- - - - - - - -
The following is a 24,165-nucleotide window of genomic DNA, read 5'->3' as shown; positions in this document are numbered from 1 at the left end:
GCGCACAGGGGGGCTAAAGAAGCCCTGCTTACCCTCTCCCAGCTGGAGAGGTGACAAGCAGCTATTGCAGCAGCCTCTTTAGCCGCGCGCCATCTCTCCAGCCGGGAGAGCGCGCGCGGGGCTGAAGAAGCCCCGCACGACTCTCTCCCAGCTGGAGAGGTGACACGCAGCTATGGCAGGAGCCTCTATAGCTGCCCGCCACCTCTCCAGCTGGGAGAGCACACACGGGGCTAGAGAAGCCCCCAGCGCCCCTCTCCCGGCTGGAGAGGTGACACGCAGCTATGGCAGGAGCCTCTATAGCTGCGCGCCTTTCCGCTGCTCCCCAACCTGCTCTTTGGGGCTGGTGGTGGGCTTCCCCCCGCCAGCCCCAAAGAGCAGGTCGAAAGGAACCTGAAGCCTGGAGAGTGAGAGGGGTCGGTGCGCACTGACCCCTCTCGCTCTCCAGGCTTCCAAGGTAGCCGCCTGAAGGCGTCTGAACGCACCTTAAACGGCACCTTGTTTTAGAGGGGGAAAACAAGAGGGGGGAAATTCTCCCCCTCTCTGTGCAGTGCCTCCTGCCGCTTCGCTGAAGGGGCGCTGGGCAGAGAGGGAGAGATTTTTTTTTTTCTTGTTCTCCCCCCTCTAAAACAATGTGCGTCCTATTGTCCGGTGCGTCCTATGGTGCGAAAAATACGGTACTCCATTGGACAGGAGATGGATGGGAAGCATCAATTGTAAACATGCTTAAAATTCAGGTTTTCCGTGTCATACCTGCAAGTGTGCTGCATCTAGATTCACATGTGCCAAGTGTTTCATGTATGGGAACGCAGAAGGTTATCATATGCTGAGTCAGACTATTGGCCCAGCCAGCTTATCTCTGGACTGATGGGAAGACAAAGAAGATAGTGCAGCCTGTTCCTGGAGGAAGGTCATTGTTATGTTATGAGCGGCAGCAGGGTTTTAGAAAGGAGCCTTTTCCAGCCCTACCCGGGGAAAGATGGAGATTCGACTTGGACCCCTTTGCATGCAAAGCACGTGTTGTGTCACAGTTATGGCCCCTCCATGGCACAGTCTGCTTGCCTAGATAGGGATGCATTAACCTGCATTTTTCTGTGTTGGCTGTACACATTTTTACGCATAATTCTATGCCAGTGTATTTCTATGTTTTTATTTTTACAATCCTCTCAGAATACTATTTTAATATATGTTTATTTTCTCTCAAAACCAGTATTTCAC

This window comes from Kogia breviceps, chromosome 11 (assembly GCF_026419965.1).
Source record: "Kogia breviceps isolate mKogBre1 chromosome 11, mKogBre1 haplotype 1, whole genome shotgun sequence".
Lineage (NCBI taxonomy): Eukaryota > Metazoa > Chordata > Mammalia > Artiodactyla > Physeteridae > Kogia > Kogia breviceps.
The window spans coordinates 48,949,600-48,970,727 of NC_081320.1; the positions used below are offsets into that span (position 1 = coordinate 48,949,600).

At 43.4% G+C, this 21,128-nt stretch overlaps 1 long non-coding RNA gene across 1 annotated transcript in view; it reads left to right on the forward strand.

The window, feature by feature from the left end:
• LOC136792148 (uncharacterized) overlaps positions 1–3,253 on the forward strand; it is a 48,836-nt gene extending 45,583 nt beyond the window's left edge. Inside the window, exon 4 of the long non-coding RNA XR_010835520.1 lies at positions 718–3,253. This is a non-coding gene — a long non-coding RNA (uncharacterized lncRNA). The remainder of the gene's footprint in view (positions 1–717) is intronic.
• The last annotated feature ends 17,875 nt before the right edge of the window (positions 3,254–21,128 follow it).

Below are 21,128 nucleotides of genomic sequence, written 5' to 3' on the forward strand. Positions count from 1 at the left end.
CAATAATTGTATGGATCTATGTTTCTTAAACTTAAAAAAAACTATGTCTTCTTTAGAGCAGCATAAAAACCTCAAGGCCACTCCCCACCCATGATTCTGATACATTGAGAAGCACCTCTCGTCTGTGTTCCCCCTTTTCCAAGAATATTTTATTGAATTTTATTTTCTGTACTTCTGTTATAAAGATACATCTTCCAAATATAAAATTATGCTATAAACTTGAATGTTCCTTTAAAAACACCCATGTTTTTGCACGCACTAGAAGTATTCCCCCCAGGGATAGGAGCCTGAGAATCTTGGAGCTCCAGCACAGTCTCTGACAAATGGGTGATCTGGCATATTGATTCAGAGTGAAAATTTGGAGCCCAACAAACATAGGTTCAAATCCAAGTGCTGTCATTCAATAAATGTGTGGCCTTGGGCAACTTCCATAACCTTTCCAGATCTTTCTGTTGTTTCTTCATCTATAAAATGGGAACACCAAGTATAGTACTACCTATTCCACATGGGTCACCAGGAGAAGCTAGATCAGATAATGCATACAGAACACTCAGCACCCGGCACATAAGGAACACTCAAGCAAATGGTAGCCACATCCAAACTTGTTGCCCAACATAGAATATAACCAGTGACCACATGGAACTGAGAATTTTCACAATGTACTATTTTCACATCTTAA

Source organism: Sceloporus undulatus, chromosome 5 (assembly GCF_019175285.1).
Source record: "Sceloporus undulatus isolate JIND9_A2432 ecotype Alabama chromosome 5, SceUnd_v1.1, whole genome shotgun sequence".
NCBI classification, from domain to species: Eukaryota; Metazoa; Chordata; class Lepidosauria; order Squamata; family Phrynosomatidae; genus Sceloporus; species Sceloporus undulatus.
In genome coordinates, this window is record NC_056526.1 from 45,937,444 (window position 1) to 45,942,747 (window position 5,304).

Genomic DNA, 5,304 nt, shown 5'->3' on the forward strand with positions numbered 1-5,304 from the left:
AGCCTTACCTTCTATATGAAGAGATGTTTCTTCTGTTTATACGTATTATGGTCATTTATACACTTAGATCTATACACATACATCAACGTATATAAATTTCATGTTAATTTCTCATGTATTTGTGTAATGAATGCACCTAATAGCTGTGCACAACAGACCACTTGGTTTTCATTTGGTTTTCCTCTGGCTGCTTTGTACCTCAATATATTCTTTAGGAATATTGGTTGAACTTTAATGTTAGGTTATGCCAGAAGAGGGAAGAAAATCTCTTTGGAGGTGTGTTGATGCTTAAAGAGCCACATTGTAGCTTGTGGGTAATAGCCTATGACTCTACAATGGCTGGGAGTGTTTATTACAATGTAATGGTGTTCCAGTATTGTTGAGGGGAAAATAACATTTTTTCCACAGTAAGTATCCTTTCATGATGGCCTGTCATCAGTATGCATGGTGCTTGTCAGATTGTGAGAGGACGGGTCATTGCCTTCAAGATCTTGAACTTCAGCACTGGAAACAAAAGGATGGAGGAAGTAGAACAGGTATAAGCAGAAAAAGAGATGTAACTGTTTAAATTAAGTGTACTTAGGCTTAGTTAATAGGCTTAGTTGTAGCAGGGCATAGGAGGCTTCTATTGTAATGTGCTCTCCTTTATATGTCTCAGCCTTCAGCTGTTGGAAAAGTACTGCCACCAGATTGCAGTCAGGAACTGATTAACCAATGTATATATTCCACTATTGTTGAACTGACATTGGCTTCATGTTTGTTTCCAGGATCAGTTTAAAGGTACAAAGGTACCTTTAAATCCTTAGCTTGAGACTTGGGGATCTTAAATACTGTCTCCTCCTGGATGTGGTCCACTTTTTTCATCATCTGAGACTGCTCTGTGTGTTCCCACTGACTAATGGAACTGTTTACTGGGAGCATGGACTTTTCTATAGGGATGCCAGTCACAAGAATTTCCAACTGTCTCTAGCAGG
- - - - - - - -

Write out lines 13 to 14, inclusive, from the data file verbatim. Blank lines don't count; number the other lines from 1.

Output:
Source organism: Sceloporus undulatus, chromosome 5 (assembly GCF_019175285.1).
Source record: "Sceloporus undulatus isolate JIND9_A2432 ecotype Alabama chromosome 5, SceUnd_v1.1, whole genome shotgun sequence".